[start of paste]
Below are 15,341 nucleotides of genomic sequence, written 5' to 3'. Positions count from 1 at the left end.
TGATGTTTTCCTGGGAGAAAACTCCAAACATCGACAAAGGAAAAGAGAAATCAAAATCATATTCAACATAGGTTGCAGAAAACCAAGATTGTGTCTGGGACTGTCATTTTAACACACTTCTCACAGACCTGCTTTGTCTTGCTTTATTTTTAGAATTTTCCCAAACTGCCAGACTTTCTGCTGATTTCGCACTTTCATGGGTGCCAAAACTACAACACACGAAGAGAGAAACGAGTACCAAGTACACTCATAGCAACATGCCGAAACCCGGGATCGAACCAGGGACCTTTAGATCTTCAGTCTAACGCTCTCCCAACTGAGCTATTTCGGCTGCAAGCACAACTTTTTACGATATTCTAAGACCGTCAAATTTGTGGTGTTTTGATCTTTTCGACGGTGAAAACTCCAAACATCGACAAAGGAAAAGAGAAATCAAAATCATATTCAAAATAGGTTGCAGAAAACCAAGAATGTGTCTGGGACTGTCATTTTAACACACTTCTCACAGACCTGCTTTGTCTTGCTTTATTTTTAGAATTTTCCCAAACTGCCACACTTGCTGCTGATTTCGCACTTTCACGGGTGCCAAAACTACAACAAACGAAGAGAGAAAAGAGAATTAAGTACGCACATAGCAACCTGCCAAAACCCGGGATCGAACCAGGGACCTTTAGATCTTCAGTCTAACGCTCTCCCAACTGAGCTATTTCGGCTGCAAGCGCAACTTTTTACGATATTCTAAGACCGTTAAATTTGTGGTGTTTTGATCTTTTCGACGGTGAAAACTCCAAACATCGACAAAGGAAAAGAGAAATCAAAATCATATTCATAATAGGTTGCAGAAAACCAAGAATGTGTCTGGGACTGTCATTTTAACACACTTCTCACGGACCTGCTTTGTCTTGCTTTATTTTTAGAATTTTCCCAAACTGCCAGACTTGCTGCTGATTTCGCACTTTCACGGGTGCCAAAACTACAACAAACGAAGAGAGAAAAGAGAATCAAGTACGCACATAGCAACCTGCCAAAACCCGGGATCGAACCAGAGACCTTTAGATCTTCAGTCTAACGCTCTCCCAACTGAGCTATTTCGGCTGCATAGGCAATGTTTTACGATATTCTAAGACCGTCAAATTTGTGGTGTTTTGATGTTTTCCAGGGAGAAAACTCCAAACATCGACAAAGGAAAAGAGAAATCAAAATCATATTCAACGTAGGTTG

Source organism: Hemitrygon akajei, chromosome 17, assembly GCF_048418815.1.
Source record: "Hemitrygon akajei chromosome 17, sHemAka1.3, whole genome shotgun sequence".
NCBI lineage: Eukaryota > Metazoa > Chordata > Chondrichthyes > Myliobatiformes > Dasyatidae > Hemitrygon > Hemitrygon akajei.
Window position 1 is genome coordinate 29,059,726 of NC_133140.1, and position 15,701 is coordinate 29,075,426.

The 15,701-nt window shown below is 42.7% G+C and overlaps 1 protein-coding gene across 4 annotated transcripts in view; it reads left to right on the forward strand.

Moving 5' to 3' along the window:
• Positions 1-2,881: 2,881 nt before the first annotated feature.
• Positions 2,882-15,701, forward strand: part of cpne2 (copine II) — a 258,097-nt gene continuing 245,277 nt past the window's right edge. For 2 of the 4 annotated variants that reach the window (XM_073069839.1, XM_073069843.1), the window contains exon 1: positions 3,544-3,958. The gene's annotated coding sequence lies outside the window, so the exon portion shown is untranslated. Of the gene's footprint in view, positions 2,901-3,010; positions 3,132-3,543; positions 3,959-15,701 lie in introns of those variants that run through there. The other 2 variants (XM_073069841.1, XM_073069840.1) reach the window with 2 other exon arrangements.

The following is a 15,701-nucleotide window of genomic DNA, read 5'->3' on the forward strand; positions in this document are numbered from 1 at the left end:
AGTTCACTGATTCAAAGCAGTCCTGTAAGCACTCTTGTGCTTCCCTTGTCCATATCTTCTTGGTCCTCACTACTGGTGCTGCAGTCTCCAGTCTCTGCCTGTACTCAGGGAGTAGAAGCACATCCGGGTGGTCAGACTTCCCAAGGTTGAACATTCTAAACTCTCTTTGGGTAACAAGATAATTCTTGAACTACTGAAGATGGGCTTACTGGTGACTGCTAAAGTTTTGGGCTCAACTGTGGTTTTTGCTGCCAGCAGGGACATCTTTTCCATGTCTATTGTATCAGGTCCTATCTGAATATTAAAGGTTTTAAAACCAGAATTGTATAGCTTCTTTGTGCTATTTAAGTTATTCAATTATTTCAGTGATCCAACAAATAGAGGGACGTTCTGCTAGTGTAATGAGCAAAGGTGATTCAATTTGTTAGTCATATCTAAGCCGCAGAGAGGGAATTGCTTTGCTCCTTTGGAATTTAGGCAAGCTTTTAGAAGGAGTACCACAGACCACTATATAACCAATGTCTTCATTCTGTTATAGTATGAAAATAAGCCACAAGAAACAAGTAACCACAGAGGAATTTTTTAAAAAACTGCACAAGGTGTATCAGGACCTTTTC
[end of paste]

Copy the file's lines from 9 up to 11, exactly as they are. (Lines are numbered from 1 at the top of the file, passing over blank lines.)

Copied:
• Positions 1-2,881: 2,881 nt before the first annotated feature.
• Positions 2,882-15,701, forward strand: part of cpne2 (copine II) — a 258,097-nt gene continuing 245,277 nt past the window's right edge. For 2 of the 4 annotated variants that reach the window (XM_073069839.1, XM_073069843.1), the window contains exon 1: positions 3,544-3,958. The gene's annotated coding sequence lies outside the window, so the exon portion shown is untranslated. Of the gene's footprint in view, positions 2,901-3,010; positions 3,132-3,543; positions 3,959-15,701 lie in introns of those variants that run through there. The other 2 variants (XM_073069841.1, XM_073069840.1) reach the window with 2 other exon arrangements.

The following is a 15,701-nucleotide window of genomic DNA, read 5'->3' on the forward strand; positions in this document are numbered from 1 at the left end: